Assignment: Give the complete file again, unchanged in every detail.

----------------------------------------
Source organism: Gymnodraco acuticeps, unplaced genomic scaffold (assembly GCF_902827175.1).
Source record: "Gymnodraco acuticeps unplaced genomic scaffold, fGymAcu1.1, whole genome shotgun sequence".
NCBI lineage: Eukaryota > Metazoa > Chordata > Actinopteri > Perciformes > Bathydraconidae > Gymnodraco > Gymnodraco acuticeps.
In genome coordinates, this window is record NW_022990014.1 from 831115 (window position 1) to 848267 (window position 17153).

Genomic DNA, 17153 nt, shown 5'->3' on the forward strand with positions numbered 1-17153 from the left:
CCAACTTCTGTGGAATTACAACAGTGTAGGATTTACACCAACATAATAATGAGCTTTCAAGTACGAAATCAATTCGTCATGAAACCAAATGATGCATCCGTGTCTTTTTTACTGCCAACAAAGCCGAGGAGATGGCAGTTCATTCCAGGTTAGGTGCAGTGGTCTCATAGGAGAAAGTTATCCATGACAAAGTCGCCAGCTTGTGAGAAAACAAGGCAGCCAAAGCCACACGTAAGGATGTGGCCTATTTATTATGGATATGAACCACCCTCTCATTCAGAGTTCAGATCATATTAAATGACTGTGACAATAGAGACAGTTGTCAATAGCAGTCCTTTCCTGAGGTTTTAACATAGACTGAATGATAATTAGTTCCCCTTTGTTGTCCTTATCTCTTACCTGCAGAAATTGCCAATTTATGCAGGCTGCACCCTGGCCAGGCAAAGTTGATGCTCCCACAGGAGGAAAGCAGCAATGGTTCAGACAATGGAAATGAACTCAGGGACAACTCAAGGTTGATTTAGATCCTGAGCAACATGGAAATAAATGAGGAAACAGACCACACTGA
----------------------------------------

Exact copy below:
Source organism: Gymnodraco acuticeps, unplaced genomic scaffold (assembly GCF_902827175.1).
Source record: "Gymnodraco acuticeps unplaced genomic scaffold, fGymAcu1.1, whole genome shotgun sequence".
NCBI lineage: Eukaryota > Metazoa > Chordata > Actinopteri > Perciformes > Bathydraconidae > Gymnodraco > Gymnodraco acuticeps.
In genome coordinates, this window is record NW_022990014.1 from 831115 (window position 1) to 848267 (window position 17153).

Genomic DNA, 17153 nt, shown 5'->3' on the forward strand with positions numbered 1-17153 from the left:
CCAACTTCTGTGGAATTACAACAGTGTAGGATTTACACCAACATAATAATGAGCTTTCAAGTACGAAATCAATTCGTCATGAAACCAAATGATGCATCCGTGTCTTTTTTACTGCCAACAAAGCCGAGGAGATGGCAGTTCATTCCAGGTTAGGTGCAGTGGTCTCATAGGAGAAAGTTATCCATGACAAAGTCGCCAGCTTGTGAGAAAACAAGGCAGCCAAAGCCACACGTAAGGATGTGGCCTATTTATTATGGATATGAACCACCCTCTCATTCAGAGTTCAGATCATATTAAATGACTGTGACAATAGAGACAGTTGTCAATAGCAGTCCTTTCCTGAGGTTTTAACATAGACTGAATGATAATTAGTTCCCCTTTGTTGTCCTTATCTCTTACCTGCAGAAATTGCCAATTTATGCAGGCTGCACCCTGGCCAGGCAAAGTTGATGCTCCCACAGGAGGAAAGCAGCAATGGTTCAGACAATGGAAATGAACTCAGGGACAACTCAAGGTTGATTTAGATCCTGAGCAACATGGAAATAAATGAGGAAACAGACCACACTGA